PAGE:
'Massive' French airstrikes hit Islamic State to retaliate for attacks

Greg Toppo
In this screen grab from the French Air Force Facebook page, warplanes embark on retaliatory strikes against Islamic State targets in Syria on Nov. 15, 2015.

France's military launched "massive" retaliatory airstrikes against Islamic State sites in Syria on Sunday night, saying French aircraft struck a command center and training camp at Raqqa.

The French Air Force posted videos on its Facebook page of the planes embarking on the raid of the extremist group's de facto capital. The strikes come two days after the worst attacks in Paris since World War II. The Islamic State claimed responsibility for the attacks at six sites that killed 132 people and wounded hundreds more.

The French Defense Ministry said the strikes targeted a command post, a training camp and a weapons depot, dropping 20 bombs on Raqqa. It said 10 fighter jets in the operation came from the United Arab Emirates and Jordan in coordination with U.S. forces.

Speaking in Turkey at the G-20 summit, French Foreign Minister Lauren Fabius said, "France has always said that because she has been threatened and attacked by (Isis) it would be normal that she react in the framework of self defense," The Financial Times reported. "It would be normal to take action. That’s what we did with the strikes on Raqqa, which is their headquarter. We cannot let (Isis) act without reacting.”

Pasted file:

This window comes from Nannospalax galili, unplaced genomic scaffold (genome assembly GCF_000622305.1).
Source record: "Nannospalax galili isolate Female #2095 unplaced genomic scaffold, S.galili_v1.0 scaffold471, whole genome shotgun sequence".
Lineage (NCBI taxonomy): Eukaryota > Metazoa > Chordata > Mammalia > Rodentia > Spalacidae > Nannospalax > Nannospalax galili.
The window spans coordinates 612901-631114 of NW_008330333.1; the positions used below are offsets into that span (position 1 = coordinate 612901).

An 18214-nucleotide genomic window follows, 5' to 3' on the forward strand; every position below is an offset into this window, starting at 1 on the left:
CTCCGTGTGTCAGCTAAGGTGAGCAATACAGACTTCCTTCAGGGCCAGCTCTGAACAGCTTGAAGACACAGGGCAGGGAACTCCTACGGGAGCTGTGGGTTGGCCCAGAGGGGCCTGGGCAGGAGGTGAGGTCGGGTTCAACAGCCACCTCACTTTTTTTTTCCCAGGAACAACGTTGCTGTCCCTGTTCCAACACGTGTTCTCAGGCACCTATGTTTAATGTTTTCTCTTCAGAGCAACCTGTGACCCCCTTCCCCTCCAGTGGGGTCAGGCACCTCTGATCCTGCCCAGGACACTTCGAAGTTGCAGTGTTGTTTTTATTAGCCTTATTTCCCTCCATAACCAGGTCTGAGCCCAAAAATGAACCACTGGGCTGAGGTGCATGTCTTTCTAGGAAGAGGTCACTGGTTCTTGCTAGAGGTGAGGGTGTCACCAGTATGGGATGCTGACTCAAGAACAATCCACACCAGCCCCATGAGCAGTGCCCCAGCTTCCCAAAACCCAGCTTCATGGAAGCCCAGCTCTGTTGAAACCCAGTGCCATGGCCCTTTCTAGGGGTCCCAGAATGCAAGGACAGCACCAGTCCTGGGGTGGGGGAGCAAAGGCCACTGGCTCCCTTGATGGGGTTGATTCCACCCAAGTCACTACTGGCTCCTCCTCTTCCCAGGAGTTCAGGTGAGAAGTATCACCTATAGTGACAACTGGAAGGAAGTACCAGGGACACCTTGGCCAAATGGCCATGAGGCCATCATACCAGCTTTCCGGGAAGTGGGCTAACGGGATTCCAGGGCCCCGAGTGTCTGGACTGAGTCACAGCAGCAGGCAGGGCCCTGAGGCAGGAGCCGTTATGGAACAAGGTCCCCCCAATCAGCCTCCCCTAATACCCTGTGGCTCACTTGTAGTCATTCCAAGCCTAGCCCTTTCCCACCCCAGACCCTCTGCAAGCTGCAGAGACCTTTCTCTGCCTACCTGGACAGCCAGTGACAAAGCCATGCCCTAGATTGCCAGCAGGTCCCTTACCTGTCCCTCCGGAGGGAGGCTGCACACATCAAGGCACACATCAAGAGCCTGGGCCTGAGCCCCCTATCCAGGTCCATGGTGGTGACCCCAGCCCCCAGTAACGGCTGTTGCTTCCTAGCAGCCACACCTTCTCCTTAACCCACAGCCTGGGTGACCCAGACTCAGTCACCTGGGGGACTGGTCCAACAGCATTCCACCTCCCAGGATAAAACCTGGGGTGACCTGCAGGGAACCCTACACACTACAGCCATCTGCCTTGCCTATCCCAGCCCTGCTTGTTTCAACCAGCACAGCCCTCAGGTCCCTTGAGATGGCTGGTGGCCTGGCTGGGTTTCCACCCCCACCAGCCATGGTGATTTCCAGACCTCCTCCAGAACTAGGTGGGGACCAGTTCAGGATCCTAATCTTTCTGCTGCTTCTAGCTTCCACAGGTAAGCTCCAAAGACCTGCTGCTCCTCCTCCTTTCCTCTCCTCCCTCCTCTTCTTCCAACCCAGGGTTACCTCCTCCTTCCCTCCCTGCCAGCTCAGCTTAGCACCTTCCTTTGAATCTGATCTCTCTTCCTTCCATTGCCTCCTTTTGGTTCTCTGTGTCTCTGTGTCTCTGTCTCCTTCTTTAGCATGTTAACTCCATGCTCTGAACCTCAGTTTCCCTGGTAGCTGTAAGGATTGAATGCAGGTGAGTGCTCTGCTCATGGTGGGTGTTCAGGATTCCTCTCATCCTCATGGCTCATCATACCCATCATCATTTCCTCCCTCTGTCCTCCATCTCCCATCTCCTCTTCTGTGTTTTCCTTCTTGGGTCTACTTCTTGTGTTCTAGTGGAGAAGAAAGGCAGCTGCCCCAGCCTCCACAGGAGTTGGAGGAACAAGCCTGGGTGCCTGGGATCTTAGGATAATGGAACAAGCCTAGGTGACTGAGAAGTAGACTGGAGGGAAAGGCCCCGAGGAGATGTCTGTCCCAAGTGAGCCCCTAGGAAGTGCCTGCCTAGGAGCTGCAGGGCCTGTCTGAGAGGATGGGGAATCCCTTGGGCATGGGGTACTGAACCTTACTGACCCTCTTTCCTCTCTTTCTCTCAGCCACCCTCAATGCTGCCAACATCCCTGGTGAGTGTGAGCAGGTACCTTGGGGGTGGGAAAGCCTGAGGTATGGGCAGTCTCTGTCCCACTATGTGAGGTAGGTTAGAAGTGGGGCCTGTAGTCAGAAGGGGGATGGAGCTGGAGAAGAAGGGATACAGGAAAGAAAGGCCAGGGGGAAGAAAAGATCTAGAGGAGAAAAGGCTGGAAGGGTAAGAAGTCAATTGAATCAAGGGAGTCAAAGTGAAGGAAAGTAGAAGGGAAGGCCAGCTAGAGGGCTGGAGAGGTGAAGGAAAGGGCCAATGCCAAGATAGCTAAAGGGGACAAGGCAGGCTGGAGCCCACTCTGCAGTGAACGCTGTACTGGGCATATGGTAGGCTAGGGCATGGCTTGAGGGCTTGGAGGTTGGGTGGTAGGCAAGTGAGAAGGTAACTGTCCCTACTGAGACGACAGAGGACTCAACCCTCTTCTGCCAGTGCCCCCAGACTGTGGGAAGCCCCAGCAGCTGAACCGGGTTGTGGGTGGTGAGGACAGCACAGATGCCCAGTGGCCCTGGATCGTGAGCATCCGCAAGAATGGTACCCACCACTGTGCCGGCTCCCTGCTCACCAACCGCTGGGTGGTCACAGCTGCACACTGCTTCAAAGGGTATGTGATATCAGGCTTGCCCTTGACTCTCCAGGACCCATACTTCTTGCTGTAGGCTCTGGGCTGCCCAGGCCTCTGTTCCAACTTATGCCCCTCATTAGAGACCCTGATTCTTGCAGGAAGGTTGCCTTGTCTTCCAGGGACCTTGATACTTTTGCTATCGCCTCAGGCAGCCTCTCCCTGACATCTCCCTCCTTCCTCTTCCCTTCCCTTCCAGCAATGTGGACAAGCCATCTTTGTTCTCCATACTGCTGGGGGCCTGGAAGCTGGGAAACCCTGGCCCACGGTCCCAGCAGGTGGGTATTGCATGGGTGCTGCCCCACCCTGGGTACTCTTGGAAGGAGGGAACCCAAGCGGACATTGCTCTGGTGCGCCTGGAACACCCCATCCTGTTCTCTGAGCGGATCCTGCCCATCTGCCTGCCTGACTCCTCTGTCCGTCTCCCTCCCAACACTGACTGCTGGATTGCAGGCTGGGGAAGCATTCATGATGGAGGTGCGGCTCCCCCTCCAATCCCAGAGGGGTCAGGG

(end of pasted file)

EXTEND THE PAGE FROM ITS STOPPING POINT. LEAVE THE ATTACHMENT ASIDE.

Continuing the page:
A U.S.-led coalition that includes France has been conducting airstrikes against the Islamic State in Iraq and Syria since last year.

A group of anti-Islamic State activists in Syria called Raqqa Is Being Slaughtered Silently reported Sunday that at least 30 airstrikes had hit Raqqa "so far."

"No civilians hit so far, the hospitals are reporting. Electricity and water shut down. Panic among the civilians,” the group posted on its website. “Areas hit: Stadium, museum, hospital, government building (municipal).”

“It’s sad how it always falls on our heads. Pray for us,” the group said.

The group was created by 17 Syrian activists in April 2014 to document abuses by the Islamic State after the militant group took over and declared the northern Syrian city of Raqqa to be the caliphate’s capital.

Working anonymously for their safety, members of Raqqa Is Being Slaughtered Silently secretly film and report from within the city and send the information to local and outside news media.

Contributing: Jabeen Bhatti